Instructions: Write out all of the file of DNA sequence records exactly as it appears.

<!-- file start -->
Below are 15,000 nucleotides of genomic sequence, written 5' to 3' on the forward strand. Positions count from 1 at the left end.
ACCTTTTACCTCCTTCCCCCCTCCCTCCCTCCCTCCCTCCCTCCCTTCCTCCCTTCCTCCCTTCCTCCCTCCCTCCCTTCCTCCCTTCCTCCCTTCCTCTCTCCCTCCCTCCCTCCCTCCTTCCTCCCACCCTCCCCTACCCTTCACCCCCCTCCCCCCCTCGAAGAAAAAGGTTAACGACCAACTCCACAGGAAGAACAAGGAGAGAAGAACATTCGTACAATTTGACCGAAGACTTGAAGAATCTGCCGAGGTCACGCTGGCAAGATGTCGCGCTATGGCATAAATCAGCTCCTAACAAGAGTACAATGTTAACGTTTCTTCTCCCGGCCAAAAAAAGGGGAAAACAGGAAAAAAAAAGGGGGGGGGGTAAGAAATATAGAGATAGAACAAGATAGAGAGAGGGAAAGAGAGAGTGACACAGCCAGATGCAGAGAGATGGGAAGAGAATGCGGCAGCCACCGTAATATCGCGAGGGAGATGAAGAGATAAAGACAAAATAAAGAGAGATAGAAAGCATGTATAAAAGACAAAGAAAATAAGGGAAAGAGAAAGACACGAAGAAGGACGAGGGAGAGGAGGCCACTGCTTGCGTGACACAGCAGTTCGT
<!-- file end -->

Below are 15,000 nucleotides of genomic sequence, written 5' to 3' on the forward strand. Positions count from 1 at the left end.
ACCTTTTACCTCCTTCCCCCCTCCCTCCCTCCCTCCCTCCCTCCCTTCCTCCCTTCCTCCCTTCCTCCCTCCCTCCCTTCCTCCCTTCCTCCCTTCCTCTCTCCCTCCCTCCCTCCCTCCTTCCTCCCACCCTCCCCTACCCTTCACCCCCCTCCCCCCCTCGAAGAAAAAGGTTAACGACCAACTCCACAGGAAGAACAAGGAGAGAAGAACATTCGTACAATTTGACCGAAGACTTGAAGAATCTGCCGAGGTCACGCTGGCAAGATGTCGCGCTATGGCATAAATCAGCTCCTAACAAGAGTACAATGTTAACGTTTCTTCTCCCGGCCAAAAAAAGGGGAAAACAGGAAAAAAAAAGGGGGGGGGGTAAGAAATATAGAGATAGAACAAGATAGAGAGAGGGAAAGAGAGAGTGACACAGCCAGATGCAGAGAGATGGGAAGAGAATGCGGCAGCCACCGTAATATCGCGAGGGAGATGAAGAGATAAAGACAAAATAAAGAGAGATAGAAAGCATGTATAAAAGACAAAGAAAATAAGGGAAAGAGAAAGACACGAAGAAGGACGAGGGAGAGGAGGCCACTGCTTGCGTGACACAGCAGTTCGT